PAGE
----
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Life sciences companies should pay attention to an ongoing action in Delaware that could have implications for whether they can obtain (or be subjected to) U.S. discovery in international arbitration under 28 U.S.C. § 1782. Section 1782 is a powerful tool that permits litigants to obtain broad discovery in the United States for use in international arbitrations, which traditionally do not provide for or allow significant discovery. But U.S. courts have found that not all international arbitrations qualify under this statute. While courts have permitted Section 1782 to be used in connection with investor-State arbitration, they have wrestled with whether to apply the statute in the context of international arbitration between two private, commercial parties.

The statute states in pertinent part: “The district court of the district in which a person resides or is found may order him to give his testimony or statement or to produce a document or other thing for use in a proceeding in a foreign or international tribunal, . . . The order may be made pursuant to a letter rogatory issued, or request made, by a foreign or international tribunal or upon the application of any interested person and may direct that the testimony or statement be given, or the document or other thing be produced, before a person appointed by the court.”

Click here to read the full GT Alert, “Does Section 1782 Apply to Discovery in Private International Commercial Arbitration Proceedings?”

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Photo of Nicole Y. Silver Nicole Y. Silver

Nicole Silver focuses her practice on international litigation and dispute resolution. She advises Sovereign States and private clients in international arbitration proceedings, including arbitrations before the International Centre for Settlement of Investment Disputes (ICSID) and the Permanent Court of Arbitration (PCA) under the

Nicole Silver focuses her practice on international litigation and dispute resolution. She advises Sovereign States and private clients in international arbitration proceedings, including arbitrations before the International Centre for Settlement of Investment Disputes (ICSID) and the Permanent Court of Arbitration (PCA) under the United Nations Commission on International Trade Law (UNCITRAL) Arbitration Rules, in a wide array of sectors, including energy, infrastructure, telecommunications, and the environment. Nicole also represents clients in complex civil litigation, including products liability litigation and white collar criminal defense. Her experience includes preparing motions for the U.S. District Court for the Southern District of New York, the U.S. Court of Appeals for the Second Circuit, and the Supreme Court of the United States.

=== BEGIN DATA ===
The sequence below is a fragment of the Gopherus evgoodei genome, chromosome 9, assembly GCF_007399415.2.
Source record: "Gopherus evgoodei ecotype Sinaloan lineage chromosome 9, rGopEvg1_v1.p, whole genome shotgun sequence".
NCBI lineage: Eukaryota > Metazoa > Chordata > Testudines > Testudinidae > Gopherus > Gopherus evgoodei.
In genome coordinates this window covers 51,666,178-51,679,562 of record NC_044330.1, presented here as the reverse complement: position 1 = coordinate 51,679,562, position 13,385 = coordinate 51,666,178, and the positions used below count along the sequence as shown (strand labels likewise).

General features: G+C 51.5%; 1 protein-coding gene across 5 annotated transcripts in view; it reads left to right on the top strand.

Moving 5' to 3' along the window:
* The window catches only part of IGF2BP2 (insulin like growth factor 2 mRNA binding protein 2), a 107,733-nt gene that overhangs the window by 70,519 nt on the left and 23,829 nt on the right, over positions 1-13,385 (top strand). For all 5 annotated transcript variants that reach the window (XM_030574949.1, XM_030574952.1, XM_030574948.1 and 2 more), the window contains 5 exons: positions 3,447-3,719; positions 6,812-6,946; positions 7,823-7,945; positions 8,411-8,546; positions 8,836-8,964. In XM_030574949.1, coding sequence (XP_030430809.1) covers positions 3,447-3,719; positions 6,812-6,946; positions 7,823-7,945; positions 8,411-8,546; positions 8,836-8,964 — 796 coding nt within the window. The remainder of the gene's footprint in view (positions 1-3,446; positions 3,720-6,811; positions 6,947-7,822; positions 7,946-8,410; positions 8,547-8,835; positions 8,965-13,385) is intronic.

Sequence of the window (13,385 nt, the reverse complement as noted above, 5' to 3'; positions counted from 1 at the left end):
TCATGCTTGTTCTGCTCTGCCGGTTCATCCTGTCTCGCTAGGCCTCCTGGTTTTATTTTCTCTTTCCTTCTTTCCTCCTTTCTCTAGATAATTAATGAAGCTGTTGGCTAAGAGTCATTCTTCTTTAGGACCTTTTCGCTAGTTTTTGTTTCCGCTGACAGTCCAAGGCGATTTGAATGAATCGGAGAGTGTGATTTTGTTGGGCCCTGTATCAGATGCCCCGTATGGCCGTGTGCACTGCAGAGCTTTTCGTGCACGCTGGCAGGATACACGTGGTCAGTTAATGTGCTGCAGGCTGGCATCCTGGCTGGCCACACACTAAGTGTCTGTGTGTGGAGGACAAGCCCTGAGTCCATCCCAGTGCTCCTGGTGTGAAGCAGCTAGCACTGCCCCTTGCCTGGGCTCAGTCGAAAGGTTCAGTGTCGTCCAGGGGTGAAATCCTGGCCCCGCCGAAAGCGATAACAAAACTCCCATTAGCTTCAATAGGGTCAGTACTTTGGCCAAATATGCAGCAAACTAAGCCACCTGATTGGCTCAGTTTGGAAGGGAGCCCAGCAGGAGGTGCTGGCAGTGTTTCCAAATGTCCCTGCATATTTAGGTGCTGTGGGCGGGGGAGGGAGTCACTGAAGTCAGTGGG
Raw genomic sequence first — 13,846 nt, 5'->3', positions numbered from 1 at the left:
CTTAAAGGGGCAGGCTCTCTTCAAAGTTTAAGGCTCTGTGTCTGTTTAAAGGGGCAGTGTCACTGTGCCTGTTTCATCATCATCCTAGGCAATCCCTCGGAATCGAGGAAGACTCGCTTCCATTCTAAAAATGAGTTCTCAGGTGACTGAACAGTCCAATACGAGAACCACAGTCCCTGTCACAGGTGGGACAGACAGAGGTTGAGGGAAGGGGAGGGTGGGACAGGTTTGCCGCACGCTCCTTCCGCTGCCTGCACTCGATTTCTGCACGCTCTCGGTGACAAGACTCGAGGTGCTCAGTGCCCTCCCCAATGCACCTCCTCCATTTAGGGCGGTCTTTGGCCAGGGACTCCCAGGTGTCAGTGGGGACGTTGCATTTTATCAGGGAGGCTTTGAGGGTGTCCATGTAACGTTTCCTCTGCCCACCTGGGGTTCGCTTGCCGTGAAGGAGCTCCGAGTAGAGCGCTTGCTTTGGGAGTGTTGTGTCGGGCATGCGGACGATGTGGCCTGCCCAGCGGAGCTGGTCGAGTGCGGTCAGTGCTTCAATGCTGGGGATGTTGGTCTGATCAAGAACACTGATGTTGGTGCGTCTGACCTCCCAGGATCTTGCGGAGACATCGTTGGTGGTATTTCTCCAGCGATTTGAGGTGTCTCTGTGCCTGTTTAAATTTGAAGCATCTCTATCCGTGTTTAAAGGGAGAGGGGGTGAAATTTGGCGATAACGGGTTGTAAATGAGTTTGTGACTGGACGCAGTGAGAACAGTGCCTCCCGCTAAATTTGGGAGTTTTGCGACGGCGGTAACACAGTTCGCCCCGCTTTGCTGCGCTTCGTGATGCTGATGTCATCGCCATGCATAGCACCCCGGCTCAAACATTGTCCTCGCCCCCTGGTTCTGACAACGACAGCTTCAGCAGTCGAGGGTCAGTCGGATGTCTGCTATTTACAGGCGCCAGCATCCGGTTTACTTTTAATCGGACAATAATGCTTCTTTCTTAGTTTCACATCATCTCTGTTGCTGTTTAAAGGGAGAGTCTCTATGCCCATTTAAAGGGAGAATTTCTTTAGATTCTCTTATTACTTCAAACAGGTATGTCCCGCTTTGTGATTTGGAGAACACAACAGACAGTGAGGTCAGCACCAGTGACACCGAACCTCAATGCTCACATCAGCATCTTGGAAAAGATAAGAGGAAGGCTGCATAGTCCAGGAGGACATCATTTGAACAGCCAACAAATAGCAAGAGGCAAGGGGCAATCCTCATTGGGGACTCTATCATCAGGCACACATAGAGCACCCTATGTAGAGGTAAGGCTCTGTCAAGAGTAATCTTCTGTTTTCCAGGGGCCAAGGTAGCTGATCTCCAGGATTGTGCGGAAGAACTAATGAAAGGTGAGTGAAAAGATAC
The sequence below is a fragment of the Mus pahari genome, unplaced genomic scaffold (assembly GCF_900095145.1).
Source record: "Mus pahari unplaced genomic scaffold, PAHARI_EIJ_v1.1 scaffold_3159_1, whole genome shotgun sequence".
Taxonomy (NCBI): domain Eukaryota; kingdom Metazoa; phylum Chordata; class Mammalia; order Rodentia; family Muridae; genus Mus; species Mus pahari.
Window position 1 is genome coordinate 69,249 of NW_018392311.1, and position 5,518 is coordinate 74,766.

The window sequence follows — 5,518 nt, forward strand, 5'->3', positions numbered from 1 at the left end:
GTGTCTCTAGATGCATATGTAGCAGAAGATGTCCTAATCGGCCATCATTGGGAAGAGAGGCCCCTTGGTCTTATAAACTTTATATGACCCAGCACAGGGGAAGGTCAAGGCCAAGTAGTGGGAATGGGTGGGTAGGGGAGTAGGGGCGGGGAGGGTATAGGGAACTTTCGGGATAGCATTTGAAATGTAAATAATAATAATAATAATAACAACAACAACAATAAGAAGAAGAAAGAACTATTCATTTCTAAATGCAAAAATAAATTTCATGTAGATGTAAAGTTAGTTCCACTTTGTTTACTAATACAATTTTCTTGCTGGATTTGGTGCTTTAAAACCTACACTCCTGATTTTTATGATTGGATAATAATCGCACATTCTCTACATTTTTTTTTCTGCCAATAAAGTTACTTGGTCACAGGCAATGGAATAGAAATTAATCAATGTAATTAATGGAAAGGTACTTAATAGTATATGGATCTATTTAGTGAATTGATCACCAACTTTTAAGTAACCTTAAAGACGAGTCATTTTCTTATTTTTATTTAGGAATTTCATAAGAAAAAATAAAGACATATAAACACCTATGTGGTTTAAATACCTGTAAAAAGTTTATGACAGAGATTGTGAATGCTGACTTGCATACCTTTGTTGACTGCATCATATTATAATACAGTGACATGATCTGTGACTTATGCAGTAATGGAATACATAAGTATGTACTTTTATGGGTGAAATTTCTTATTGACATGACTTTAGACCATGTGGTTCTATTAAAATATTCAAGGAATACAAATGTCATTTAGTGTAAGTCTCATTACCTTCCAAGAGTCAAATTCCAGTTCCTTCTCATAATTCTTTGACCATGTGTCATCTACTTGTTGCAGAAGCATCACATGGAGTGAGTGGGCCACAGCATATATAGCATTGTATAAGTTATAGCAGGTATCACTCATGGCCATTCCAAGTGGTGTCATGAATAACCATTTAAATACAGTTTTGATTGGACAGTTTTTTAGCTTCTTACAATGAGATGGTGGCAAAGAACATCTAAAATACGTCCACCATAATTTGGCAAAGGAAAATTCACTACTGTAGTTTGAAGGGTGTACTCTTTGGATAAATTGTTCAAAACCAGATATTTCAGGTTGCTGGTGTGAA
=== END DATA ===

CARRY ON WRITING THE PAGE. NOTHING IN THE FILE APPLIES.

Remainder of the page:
Photo of Thomas G. Allen‡ Thomas G. Allen‡

Thomas G. Allen is a Shareholder in Greenberg Traurig’s International Arbitration and Litigation Group. His practice focuses on cross-border disputes in a variety of industries with an emphasis on energy, manufacturing, construction, and aviation. Thomas has wide-ranging experience in high-value international and U.S.

Thomas G. Allen is a Shareholder in Greenberg Traurig’s International Arbitration and Litigation Group. His practice focuses on cross-border disputes in a variety of industries with an emphasis on energy, manufacturing, construction, and aviation. Thomas has wide-ranging experience in high-value international and U.S. arbitrations. He also litigates the enforceability of arbitration clauses and arbitration awards in U.S. Courts. Thomas is a frequent lecturer on international arbitration topics and is a former adjunct professor in the international arbitration discipline. He acts as an arbitrator and has advised foreign governments and corporations in investor-state dispute settlement matters. Thomas currently serves as Vice Chair of the Dispute Resolution and Arbitration Committee of the Inter-Pacific Bar Association. He also counsels foreign and U.S. corporations on U.S. government investigations and enforcement proceedings. Prior to joining Greenberg Traurig, Thomas was a partner at another Global 100 law firm.

Admitted in the District of Columbia and Virginia. Has not taken the Chinese national PRC judicial qualification examination. Not admitted in Japan.